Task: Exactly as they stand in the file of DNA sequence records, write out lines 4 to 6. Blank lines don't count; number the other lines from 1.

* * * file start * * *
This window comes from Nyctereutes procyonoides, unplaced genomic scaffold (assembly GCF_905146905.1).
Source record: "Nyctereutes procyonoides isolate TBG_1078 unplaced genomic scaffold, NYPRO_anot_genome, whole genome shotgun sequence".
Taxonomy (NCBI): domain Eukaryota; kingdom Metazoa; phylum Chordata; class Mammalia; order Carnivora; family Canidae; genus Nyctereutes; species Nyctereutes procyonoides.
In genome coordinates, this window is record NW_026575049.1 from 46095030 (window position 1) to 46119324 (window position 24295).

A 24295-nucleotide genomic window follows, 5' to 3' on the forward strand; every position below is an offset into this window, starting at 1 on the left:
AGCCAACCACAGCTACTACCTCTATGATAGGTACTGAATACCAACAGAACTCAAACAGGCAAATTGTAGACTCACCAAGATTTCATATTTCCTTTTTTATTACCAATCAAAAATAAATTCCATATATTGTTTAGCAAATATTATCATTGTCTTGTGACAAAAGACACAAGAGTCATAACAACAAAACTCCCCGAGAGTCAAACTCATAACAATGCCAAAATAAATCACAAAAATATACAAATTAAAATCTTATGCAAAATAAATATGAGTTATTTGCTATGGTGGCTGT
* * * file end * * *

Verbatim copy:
In genome coordinates, this window is record NW_026575049.1 from 46095030 (window position 1) to 46119324 (window position 24295).

A 24295-nucleotide genomic window follows, 5' to 3' on the forward strand; every position below is an offset into this window, starting at 1 on the left:
AGCCAACCACAGCTACTACCTCTATGATAGGTACTGAATACCAACAGAACTCAAACAGGCAAATTGTAGACTCACCAAGATTTCATATTTCCTTTTTTATTACCAATCAAAAATAAATTCCATATATTGTTTAGCAAATATTATCATTGTCTTGTGACAAAAGACACAAGAGTCATAACAACAAAACTCCCCGAGAGTCAAACTCATAACAATGCCAAAATAAATCACAAAAATATACAAATTAAAATCTTATGCAAAATAAATATGAGTTATTTGCTATGGTGGCTGT